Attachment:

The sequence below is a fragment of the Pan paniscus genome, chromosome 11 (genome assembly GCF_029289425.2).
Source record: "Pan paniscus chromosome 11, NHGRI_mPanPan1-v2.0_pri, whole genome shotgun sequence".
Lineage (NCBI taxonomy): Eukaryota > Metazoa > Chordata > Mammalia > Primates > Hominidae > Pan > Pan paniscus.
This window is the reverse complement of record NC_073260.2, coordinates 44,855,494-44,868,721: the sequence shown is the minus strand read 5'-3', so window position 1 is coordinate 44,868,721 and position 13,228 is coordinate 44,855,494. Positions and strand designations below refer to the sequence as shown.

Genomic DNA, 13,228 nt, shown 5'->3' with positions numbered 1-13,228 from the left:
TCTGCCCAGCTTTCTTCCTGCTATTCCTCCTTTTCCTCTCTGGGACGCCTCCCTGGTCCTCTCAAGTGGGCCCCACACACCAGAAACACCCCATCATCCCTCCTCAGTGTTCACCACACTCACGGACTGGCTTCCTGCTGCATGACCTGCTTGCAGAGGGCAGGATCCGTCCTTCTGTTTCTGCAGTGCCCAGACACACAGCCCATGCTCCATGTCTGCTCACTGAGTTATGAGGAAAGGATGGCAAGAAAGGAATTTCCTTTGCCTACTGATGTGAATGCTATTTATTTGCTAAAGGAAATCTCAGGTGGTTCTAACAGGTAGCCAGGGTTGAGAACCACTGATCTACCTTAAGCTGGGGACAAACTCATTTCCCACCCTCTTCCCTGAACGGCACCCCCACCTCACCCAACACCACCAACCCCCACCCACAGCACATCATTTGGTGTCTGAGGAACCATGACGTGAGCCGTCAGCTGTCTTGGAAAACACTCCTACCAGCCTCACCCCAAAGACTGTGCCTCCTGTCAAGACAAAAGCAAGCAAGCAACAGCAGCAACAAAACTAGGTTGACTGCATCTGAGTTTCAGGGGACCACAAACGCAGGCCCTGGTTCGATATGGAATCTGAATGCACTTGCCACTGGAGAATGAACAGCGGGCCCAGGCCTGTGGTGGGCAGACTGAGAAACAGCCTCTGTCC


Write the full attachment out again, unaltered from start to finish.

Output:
The sequence below is a fragment of the Pan paniscus genome, chromosome 11 (genome assembly GCF_029289425.2).
Source record: "Pan paniscus chromosome 11, NHGRI_mPanPan1-v2.0_pri, whole genome shotgun sequence".
Lineage (NCBI taxonomy): Eukaryota > Metazoa > Chordata > Mammalia > Primates > Hominidae > Pan > Pan paniscus.
This window is the reverse complement of record NC_073260.2, coordinates 44,855,494-44,868,721: the sequence shown is the minus strand read 5'-3', so window position 1 is coordinate 44,868,721 and position 13,228 is coordinate 44,855,494. Positions and strand designations below refer to the sequence as shown.

Genomic DNA, 13,228 nt, shown 5'->3' with positions numbered 1-13,228 from the left:
TCTGCCCAGCTTTCTTCCTGCTATTCCTCCTTTTCCTCTCTGGGACGCCTCCCTGGTCCTCTCAAGTGGGCCCCACACACCAGAAACACCCCATCATCCCTCCTCAGTGTTCACCACACTCACGGACTGGCTTCCTGCTGCATGACCTGCTTGCAGAGGGCAGGATCCGTCCTTCTGTTTCTGCAGTGCCCAGACACACAGCCCATGCTCCATGTCTGCTCACTGAGTTATGAGGAAAGGATGGCAAGAAAGGAATTTCCTTTGCCTACTGATGTGAATGCTATTTATTTGCTAAAGGAAATCTCAGGTGGTTCTAACAGGTAGCCAGGGTTGAGAACCACTGATCTACCTTAAGCTGGGGACAAACTCATTTCCCACCCTCTTCCCTGAACGGCACCCCCACCTCACCCAACACCACCAACCCCCACCCACAGCACATCATTTGGTGTCTGAGGAACCATGACGTGAGCCGTCAGCTGTCTTGGAAAACACTCCTACCAGCCTCACCCCAAAGACTGTGCCTCCTGTCAAGACAAAAGCAAGCAAGCAACAGCAGCAACAAAACTAGGTTGACTGCATCTGAGTTTCAGGGGACCACAAACGCAGGCCCTGGTTCGATATGGAATCTGAATGCACTTGCCACTGGAGAATGAACAGCGGGCCCAGGCCTGTGGTGGGCAGACTGAGAAACAGCCTCTGTCC